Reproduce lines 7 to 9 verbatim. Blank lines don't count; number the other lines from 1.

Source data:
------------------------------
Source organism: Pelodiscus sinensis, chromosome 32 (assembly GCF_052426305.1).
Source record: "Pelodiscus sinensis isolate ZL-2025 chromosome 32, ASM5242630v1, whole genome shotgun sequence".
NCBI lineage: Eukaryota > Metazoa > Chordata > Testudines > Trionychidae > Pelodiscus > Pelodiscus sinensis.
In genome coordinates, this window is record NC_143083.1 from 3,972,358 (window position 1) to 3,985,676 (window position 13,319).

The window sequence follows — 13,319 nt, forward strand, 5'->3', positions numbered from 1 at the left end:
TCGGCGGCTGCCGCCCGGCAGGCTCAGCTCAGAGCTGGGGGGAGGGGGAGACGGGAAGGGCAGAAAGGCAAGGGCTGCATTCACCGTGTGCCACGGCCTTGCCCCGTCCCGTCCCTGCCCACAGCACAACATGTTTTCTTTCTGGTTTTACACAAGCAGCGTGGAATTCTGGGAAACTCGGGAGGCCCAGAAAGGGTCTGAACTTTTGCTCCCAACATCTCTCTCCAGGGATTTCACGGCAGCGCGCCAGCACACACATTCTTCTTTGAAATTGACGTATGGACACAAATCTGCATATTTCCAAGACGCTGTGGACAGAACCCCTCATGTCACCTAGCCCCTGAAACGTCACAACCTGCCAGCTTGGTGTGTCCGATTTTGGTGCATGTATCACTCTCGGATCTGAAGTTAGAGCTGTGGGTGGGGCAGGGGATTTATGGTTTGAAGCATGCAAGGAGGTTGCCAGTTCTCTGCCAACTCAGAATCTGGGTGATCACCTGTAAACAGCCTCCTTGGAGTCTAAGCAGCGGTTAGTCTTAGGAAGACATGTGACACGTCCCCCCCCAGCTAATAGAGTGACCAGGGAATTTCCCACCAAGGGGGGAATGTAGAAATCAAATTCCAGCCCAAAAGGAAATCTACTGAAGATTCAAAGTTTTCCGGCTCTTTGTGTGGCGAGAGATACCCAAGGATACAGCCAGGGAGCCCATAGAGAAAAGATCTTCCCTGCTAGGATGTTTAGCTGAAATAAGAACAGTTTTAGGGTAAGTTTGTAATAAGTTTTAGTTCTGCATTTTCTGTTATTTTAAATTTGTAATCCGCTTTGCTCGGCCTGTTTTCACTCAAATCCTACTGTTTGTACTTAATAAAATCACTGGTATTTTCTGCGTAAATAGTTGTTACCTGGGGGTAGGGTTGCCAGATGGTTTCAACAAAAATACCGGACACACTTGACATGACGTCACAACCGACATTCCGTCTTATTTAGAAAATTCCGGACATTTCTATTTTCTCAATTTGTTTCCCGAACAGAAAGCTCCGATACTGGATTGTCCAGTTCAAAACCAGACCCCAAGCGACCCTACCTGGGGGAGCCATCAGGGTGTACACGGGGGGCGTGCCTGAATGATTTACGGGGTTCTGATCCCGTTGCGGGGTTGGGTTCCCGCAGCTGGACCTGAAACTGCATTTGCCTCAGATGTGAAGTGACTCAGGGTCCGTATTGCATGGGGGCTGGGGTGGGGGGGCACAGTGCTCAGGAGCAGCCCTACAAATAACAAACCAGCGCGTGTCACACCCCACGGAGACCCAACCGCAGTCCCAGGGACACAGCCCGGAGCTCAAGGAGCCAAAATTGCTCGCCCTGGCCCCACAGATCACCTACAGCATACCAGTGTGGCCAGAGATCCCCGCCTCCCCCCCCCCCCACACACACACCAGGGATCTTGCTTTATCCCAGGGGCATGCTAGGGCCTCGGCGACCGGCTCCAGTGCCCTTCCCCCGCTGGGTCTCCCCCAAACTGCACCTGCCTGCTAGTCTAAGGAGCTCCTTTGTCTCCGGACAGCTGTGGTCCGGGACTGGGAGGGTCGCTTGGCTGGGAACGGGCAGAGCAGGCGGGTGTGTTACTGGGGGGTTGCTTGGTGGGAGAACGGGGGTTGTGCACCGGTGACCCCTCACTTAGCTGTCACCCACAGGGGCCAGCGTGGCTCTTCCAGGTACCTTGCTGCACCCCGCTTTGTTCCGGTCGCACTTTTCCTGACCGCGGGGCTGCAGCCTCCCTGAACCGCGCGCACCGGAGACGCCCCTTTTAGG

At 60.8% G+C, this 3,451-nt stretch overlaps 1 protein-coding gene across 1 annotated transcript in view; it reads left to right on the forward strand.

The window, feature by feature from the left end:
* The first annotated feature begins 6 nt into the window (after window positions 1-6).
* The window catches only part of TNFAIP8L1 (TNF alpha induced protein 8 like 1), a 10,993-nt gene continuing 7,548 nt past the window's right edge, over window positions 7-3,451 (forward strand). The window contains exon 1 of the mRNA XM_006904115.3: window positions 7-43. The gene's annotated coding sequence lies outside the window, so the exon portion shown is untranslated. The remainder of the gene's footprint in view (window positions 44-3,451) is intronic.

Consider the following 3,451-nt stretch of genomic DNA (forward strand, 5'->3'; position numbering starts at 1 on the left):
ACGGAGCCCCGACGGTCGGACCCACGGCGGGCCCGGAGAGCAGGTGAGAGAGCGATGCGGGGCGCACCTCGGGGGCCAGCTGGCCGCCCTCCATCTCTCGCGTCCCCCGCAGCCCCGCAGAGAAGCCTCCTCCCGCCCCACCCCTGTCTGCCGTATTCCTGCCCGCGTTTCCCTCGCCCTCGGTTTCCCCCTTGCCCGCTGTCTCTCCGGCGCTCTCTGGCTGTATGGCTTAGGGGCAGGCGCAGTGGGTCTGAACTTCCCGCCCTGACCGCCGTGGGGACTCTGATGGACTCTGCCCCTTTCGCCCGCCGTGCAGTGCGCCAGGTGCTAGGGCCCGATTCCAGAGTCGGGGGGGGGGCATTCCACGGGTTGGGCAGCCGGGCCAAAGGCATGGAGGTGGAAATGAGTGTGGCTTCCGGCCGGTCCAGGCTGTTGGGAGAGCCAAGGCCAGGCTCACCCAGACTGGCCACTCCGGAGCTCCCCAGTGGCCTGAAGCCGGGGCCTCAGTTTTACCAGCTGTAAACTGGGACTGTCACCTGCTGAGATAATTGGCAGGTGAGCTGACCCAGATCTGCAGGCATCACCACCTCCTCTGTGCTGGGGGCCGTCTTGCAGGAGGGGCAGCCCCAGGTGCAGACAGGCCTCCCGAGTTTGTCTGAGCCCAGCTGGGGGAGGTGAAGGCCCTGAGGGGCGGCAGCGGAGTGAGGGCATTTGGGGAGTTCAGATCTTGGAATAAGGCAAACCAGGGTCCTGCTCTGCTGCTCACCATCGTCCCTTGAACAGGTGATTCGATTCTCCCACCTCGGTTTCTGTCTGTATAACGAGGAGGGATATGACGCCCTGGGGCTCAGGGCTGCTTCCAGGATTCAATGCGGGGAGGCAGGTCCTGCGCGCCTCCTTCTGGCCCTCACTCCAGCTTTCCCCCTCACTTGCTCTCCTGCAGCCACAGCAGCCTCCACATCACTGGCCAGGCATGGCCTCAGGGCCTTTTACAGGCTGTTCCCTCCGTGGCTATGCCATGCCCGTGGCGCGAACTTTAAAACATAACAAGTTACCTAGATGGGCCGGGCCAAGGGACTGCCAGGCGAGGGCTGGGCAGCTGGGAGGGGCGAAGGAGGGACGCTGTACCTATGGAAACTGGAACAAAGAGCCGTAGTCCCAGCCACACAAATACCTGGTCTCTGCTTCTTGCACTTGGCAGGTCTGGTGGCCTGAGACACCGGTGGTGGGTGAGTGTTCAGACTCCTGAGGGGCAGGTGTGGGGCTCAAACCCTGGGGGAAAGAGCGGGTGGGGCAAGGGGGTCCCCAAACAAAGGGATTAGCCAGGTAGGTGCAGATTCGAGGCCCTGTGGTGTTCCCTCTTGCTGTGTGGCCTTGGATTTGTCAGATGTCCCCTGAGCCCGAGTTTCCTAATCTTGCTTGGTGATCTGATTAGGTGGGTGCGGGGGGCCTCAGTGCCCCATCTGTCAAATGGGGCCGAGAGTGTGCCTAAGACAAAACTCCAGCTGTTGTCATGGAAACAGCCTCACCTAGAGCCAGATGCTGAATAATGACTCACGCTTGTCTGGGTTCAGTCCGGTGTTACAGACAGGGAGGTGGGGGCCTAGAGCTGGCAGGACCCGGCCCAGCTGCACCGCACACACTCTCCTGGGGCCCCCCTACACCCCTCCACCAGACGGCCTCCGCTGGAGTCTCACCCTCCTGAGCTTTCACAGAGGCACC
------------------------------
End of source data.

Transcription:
At 60.8% G+C, this 3,451-nt stretch overlaps 1 protein-coding gene across 1 annotated transcript in view; it reads left to right on the forward strand.

The window, feature by feature from the left end:
* The first annotated feature begins 6 nt into the window (after window positions 1-6).